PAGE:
The GPEDC can be a tremendous help in providing a platform where interests meet without having to face already vested interests of outdated institutions that are giving shape to cumbersome multilateral processes without clear action agenda’s. Instead the platform provides a clear set of 10 proces indicators that help setting a new standard for effective development cooperation that is future proof and provides for mutual respect, dignity and reciprocity to global partnerships. The global risks the partnerships need to address are summarized in paragraph 5 of the pre-amble of the outcome document.
"Exposure to risks and the inability to cope with the serious adverse effects of climate change; global economic and social shocks; shrinking civic space; the digital divide and the divide in science, technology and innovation; the youth bulge; persistent gender inequality and pervasive violence and discrimination against women and girls; the challenges faced by people living with disability; unemployment, underemployment and non-resilient livelihoods; migration challenges; physical insecurity and violence; and the threat of terrorism are part of our shared reality and must be addressed through partnership."
Mobilizing the other 99,3%
The GPEDC then uses 6 paragraphs to bring together the long array of conferences and high-level meetings conducted over the past couple of years, confirming their relevance or endorsing them.Then a similar amount of articles is used to include all stakeholder groups. It than re-affirms the role of ODA to basically function as a catalyst to mobilize the other 99.3% of the worlds financial resources for sustainable developmen (paragraph 23) without substantiating why 0.7% would be enough to do so. Starting from paragraph 33 the shared purpose translates into 68 paragraphs of principles and commitments to finally end with a disappointing four paragraphs describing a platform for action, while even making reference to three UN-fora: the High Level Political Forum on the one hand and the Development Cooperation Forum and the Finance for Development forum on the other.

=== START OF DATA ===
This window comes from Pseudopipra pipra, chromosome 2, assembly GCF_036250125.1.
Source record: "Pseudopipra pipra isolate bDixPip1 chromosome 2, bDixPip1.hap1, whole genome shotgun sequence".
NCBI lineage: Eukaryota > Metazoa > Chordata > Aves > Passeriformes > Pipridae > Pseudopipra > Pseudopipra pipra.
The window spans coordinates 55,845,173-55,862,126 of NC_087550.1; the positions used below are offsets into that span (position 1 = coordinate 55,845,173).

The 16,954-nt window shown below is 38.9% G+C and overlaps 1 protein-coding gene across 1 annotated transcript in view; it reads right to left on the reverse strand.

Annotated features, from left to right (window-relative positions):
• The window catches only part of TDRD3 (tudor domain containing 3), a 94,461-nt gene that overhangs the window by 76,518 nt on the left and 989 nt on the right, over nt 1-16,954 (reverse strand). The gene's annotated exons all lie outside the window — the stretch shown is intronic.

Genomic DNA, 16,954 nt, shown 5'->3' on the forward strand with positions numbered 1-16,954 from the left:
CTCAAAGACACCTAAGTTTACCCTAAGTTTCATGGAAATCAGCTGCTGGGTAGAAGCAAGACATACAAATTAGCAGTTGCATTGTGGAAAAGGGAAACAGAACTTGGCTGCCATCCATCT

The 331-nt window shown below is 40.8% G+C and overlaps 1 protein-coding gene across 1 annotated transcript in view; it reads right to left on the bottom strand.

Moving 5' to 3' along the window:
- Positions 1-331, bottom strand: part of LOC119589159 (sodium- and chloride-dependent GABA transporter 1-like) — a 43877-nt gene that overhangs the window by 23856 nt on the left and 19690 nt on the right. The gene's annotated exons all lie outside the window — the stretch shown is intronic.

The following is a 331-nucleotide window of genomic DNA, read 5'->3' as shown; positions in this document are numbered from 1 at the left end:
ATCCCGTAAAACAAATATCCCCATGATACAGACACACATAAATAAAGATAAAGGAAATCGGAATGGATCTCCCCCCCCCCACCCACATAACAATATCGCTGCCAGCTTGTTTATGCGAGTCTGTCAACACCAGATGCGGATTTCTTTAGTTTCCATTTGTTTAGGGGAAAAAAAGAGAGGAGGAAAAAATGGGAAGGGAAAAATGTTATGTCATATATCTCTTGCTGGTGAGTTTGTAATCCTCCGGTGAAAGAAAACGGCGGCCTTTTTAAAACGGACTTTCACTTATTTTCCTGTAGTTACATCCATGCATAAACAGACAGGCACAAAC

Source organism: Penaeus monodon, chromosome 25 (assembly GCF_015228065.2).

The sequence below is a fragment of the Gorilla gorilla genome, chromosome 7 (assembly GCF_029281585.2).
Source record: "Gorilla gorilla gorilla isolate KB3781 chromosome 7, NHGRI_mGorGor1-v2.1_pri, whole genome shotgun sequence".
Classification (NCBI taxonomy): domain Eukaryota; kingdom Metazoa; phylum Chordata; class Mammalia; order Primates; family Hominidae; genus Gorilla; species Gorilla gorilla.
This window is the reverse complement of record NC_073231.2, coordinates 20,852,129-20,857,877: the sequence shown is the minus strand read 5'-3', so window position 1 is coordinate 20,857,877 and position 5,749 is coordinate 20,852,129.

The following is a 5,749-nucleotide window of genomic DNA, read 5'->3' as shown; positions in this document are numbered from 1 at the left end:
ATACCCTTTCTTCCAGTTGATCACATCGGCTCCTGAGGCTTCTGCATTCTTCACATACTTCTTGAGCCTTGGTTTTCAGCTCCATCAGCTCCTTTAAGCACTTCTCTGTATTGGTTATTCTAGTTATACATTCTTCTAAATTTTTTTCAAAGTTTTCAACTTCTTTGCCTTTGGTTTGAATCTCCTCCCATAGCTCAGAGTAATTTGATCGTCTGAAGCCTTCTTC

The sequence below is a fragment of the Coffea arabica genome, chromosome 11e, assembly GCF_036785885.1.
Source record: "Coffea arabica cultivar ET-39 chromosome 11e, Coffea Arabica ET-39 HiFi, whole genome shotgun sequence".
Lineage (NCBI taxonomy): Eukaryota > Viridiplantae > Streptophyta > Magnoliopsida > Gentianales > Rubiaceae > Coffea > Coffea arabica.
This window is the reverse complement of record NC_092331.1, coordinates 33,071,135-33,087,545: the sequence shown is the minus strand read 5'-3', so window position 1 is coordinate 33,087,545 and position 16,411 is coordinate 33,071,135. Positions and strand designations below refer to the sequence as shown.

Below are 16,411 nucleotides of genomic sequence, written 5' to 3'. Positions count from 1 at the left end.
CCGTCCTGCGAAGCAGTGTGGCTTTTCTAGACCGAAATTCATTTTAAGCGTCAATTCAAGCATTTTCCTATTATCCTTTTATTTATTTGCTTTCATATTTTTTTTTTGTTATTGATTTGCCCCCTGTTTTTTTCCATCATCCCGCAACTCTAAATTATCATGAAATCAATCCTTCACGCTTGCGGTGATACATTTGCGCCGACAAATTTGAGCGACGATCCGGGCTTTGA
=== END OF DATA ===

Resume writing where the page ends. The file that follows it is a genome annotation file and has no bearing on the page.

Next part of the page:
In conclusion: it is good to see the initial Public-Private partnership becoming more inclusive to explicitly include civil society and philantrophy. Science is still to follow and can hopefully help provide the actual technical solutions that all these partners are so dearly looking for. Partnership will help in the sustainable uptake of innovation, which normally takes a while to get everyone on board. In increasingly connected society this should no longer be the bottle-neck. Leaving no one behind suggests there is a way out of this mess for some. However, given the reality of climate change referenced at the start I don't think there is anywhere to go. There is just one planet.
In these days of advent leading up to Christmas, we are reminded of the Christ child entering the world. His star was rising and just like the astrologers long ago we may be curious to get to know this holy child that people still speak about. Hidden from the rulers and religious clergy of his time, but revealed to herders and strangers (the astrologers). His teachings have been preserved like his famous sermon on the mount (Matthew 5-7). If only I could practice what he preached. His words just reveal to me that I am as much part of the problem as he encourages me to be part of the solution.
When I was looking for a song that could accompany this text, I was reminded of the eighties that still carried an optimisitc vibe with songs like "Do they know its Christmas?" of BandAid (1984) repeated by BandAid30 in 2014 campaigning for the fight against Ebola. However, I still like the "We are the World" best. Hope president elect Donald Trump in his strive to make America great again will also be reminded of the way in which the Americans wanted their greatness to be known to the world. Many big ego's joined together for a good cause as "the making of" bears witness to. With today's knowledge about how the world 'developed' since, they may sound a bit naieve. However, this song just reminds me that I should stick to my lines and focus on my contribution while enjoying the act of co-creation, which is the true nature of good partnership.
My name is Reinier van Hoffen, founder of URAIDE.
Click here for a summary.
Also find the text of a lecture Dr. Achterhuis held at the 2012 Bilderberg conference.